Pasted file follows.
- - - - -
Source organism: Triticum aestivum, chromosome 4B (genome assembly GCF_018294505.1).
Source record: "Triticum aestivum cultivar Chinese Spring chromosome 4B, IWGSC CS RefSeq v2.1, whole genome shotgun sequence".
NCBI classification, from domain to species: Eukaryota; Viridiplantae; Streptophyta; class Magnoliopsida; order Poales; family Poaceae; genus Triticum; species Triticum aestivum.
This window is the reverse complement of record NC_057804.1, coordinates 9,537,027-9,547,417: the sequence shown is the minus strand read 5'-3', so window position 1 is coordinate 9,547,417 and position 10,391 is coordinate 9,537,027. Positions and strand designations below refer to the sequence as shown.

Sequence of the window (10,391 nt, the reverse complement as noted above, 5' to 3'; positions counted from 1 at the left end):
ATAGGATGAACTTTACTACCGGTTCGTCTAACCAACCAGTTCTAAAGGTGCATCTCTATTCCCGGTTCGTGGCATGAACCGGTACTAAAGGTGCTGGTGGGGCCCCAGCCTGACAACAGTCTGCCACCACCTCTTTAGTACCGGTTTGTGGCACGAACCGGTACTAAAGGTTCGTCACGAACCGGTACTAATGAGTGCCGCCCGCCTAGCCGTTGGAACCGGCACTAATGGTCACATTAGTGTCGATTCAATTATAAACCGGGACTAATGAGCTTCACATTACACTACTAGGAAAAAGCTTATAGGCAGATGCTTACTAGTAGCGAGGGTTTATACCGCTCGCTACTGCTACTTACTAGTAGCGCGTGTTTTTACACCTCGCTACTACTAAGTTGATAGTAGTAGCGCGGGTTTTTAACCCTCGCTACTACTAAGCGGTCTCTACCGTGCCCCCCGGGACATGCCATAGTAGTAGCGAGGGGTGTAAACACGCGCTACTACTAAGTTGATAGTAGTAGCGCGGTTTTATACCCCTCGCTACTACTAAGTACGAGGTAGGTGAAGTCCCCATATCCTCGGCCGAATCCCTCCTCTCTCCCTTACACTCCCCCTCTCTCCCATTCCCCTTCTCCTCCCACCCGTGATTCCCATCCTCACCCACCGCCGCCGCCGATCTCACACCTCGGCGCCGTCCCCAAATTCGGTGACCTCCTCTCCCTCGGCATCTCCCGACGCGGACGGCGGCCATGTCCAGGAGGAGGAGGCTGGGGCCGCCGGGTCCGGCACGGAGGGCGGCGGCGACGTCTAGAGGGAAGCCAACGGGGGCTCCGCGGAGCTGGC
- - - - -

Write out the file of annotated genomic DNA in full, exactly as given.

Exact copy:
Source organism: Triticum aestivum, chromosome 4B (genome assembly GCF_018294505.1).
Source record: "Triticum aestivum cultivar Chinese Spring chromosome 4B, IWGSC CS RefSeq v2.1, whole genome shotgun sequence".
NCBI classification, from domain to species: Eukaryota; Viridiplantae; Streptophyta; class Magnoliopsida; order Poales; family Poaceae; genus Triticum; species Triticum aestivum.
This window is the reverse complement of record NC_057804.1, coordinates 9,537,027-9,547,417: the sequence shown is the minus strand read 5'-3', so window position 1 is coordinate 9,547,417 and position 10,391 is coordinate 9,537,027. Positions and strand designations below refer to the sequence as shown.

Sequence of the window (10,391 nt, the reverse complement as noted above, 5' to 3'; positions counted from 1 at the left end):
ATAGGATGAACTTTACTACCGGTTCGTCTAACCAACCAGTTCTAAAGGTGCATCTCTATTCCCGGTTCGTGGCATGAACCGGTACTAAAGGTGCTGGTGGGGCCCCAGCCTGACAACAGTCTGCCACCACCTCTTTAGTACCGGTTTGTGGCACGAACCGGTACTAAAGGTTCGTCACGAACCGGTACTAATGAGTGCCGCCCGCCTAGCCGTTGGAACCGGCACTAATGGTCACATTAGTGTCGATTCAATTATAAACCGGGACTAATGAGCTTCACATTACACTACTAGGAAAAAGCTTATAGGCAGATGCTTACTAGTAGCGAGGGTTTATACCGCTCGCTACTGCTACTTACTAGTAGCGCGTGTTTTTACACCTCGCTACTACTAAGTTGATAGTAGTAGCGCGGGTTTTTAACCCTCGCTACTACTAAGCGGTCTCTACCGTGCCCCCCGGGACATGCCATAGTAGTAGCGAGGGGTGTAAACACGCGCTACTACTAAGTTGATAGTAGTAGCGCGGTTTTATACCCCTCGCTACTACTAAGTACGAGGTAGGTGAAGTCCCCATATCCTCGGCCGAATCCCTCCTCTCTCCCTTACACTCCCCCTCTCTCCCATTCCCCTTCTCCTCCCACCCGTGATTCCCATCCTCACCCACCGCCGCCGCCGATCTCACACCTCGGCGCCGTCCCCAAATTCGGTGACCTCCTCTCCCTCGGCATCTCCCGACGCGGACGGCGGCCATGTCCAGGAGGAGGAGGCTGGGGCCGCCGGGTCCGGCACGGAGGGCGGCGGCGACGTCTAGAGGGAAGCCAACGGGGGCTCCGCGGAGCTGGC